excursion boats in any of these communities for up close and personal views of
these magnificent rivers of ice.
For the history buff, Kennecott Mine is a must. The mine is
located off the McCarthy Road and lies within Wrangell-St. Elias National Park.
Perched on the side of Bonanza Ridge next to Kennicott Glacier, the mill town
was built by Kennecott Copper Corporation in 1907. When the copper market died
down in 1938, the company essentially abandoned the site, leaving it as a
virtual ghost town. Tours into some of the historic red buildings are available
through private operators.
Homer fisherman call them "barn door" halibut because of their
huge size. Of course, not every angler who visits Alaska will catch the big one,
but respectable halibut are definitely here for the taking from Alaska’s cold
waters. Charter a boat out of Homer, Deep Creek, Dutch Harbor, Seward or many
places along the Southeast Inside Passage to the best fishing spots where the
delectable white fish lurks below.
Kodiak Brown Bears
Kodiak Island is home to world famous brown bears. Known for
their huge size and large numbers, sighting a Kodiak Brownie is the highlight of
more than one traveler’s trip to Alaska. Visitors craving views of the big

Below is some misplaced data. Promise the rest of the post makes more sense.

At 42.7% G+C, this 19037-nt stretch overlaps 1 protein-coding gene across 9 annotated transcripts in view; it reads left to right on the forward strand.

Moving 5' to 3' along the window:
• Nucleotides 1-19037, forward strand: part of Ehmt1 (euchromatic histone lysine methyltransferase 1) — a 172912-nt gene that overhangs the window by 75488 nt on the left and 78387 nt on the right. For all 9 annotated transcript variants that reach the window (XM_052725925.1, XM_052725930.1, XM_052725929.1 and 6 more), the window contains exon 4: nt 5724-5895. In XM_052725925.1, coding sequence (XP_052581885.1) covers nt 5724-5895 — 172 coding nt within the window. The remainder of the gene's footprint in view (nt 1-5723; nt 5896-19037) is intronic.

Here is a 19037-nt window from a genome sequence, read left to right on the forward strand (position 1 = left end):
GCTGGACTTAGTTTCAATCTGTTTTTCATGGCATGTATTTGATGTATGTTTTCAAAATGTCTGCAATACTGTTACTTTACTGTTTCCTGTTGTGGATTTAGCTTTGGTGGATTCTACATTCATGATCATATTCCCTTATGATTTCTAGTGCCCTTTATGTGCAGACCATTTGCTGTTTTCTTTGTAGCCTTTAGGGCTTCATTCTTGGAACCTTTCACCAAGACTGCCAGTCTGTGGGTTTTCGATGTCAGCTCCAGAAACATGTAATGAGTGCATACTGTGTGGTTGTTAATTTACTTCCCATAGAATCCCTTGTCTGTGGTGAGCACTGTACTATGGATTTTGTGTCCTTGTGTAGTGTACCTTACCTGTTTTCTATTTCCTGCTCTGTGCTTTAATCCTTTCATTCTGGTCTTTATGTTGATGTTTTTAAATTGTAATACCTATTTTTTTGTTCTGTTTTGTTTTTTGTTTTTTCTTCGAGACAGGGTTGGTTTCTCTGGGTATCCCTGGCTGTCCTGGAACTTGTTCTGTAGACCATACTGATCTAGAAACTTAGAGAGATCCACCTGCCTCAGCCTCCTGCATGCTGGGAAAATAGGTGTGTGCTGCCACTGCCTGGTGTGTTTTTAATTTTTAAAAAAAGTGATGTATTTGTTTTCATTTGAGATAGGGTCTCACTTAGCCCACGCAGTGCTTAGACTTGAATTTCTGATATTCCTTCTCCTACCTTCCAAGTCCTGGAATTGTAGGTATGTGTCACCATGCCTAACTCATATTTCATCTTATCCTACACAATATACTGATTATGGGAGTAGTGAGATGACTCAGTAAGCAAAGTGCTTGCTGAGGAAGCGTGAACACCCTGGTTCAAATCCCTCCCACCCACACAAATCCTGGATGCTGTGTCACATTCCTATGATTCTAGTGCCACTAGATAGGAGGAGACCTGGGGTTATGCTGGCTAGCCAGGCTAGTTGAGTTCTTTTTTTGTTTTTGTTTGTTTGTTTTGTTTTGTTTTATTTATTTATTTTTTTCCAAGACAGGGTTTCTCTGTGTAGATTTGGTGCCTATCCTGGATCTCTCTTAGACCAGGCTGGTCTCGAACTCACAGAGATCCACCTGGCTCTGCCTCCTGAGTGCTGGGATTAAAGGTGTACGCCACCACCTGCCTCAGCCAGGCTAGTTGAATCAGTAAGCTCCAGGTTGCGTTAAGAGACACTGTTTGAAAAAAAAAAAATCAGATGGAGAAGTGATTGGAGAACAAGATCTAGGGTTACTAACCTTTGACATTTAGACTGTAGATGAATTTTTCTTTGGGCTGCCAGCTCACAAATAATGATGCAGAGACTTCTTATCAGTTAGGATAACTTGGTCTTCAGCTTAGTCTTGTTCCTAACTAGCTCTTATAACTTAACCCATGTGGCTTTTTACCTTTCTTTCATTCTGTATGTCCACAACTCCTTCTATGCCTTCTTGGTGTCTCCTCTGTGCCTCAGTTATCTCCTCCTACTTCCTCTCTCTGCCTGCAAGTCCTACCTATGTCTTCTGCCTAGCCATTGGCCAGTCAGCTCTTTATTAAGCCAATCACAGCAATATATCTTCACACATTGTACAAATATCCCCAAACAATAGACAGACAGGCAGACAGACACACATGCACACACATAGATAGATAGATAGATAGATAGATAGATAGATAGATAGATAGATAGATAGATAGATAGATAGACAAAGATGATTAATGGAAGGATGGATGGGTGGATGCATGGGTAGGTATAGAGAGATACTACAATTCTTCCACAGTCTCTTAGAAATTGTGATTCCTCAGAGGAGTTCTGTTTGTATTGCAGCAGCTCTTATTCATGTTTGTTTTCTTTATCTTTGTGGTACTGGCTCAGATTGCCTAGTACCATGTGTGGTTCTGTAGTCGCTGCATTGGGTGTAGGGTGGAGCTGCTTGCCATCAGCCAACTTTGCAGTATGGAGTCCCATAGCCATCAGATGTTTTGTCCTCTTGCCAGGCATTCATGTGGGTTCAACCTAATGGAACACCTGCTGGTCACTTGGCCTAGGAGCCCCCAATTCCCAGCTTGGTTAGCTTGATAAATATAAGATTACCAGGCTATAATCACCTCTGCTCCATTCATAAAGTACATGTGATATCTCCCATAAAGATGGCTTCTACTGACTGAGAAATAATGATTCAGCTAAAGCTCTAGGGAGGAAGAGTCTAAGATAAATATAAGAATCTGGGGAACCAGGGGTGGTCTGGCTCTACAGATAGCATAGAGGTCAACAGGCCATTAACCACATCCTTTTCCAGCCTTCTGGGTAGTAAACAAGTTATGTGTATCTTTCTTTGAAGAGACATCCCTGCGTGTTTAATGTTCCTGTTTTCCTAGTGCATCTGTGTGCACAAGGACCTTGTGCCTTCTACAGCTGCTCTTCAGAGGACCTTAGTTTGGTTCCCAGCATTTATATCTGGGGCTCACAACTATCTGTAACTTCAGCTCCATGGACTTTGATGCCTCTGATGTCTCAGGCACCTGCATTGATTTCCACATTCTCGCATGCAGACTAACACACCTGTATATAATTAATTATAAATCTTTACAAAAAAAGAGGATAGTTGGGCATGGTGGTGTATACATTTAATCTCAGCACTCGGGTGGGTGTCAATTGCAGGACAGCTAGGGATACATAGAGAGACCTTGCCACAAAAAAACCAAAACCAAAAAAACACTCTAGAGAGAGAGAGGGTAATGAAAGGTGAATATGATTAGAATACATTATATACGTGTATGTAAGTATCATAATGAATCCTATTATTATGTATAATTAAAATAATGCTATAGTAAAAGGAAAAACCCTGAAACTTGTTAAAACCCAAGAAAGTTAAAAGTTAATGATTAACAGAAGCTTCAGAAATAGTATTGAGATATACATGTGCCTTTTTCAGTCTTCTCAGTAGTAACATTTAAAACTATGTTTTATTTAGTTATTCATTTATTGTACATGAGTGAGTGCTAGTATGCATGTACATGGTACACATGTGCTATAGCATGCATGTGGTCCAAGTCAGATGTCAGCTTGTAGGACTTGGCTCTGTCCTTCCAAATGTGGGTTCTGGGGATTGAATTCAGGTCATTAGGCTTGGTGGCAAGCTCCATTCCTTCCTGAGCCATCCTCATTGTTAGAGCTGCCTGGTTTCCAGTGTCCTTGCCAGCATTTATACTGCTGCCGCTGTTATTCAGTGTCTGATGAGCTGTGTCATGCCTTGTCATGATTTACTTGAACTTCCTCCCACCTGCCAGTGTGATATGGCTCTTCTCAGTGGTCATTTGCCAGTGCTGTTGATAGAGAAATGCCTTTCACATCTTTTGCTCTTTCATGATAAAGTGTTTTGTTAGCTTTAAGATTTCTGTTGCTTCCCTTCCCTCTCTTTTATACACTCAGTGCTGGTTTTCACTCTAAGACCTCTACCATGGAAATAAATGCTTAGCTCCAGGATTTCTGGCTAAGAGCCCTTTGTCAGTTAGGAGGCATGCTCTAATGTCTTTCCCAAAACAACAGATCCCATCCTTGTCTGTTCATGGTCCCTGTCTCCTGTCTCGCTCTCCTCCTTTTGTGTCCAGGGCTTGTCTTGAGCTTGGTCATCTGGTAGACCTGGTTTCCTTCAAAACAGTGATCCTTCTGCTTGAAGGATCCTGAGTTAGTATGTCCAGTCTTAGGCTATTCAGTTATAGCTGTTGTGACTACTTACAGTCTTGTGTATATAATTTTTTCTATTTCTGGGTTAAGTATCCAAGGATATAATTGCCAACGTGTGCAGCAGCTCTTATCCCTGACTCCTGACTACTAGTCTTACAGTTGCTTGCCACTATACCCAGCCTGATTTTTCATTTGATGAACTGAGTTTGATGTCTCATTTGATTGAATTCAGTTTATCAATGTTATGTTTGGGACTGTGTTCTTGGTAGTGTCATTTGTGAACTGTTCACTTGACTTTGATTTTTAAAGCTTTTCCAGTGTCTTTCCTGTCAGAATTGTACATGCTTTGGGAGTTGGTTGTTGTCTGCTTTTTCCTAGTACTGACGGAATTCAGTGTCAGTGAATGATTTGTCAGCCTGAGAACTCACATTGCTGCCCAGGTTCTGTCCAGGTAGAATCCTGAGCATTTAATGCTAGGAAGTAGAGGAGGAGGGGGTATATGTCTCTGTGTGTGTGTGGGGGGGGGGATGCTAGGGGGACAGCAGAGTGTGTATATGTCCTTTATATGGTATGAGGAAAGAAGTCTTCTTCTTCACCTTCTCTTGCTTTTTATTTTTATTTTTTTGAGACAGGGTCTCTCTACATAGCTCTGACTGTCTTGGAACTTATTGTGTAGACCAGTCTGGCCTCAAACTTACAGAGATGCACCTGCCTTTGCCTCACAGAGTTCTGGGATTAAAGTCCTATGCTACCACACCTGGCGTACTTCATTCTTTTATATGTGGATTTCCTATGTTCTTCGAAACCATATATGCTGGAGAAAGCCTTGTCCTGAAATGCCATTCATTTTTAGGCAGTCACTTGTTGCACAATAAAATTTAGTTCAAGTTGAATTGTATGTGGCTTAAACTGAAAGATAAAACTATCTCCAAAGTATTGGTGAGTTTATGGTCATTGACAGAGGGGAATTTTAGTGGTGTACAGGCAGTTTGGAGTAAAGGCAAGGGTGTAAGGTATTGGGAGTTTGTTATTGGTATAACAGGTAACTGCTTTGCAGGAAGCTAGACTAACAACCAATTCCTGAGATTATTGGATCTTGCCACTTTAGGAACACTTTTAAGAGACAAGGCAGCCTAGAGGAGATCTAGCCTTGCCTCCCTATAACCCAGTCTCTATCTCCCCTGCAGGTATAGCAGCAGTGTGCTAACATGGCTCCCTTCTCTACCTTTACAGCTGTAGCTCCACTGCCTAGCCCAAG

beasts can take the state ferry to Kodiak, book cabins in Katmai National Park
and Preserve or hop on one of many privately operated bear-viewing tours.
Kenai River Salmon
What Kodiak is to bears, the Kenai River is to salmon… home to
the largest salmon in the world. In fact, the Kenai offers anglers all five
species of salmon, and anyone can access it by making sure to buy a fishing
license, driving to the Kenai Peninsula and casting a line into its distinctive
green-blue waters. Guided charters are also available along the length of the
One if by Land, Two if by Sea: Cruise Ships and Alaska State Ferries offer
unique Alaska Experiences for Thousands of Visitors Annually
For travelers who ponder whether it’s the destination or the
journey, the elegant solution may be to book an Alaska cruise. A recent survey
done nationally found that 68 million Americans would like to cruise, and it’s
no wonder. A cruise offers all the things most people want in a vacation –
romance, excitement, relaxation, adventure, escape, discovery, luxury, value and
more. It's no surprise, then, that most people who have taken a cruise rate it
above any other vacation choice.
Traditionally, approximately 725,000 people cruise in Alaska
in any given year. That number represents 55 percent of the 1.2 million people
who visit the state. In fact, here are some interesting statistics:
More people will sail to Alaska this summer than live in
the state. Census figures show Alaska has 635,000 permanent residents. All
major cruise lines traditionally bring an average of 725,000 passengers to
Cruising has supported 15,000 jobs in Alaska and will
bring more than $719 million to the state’s economy.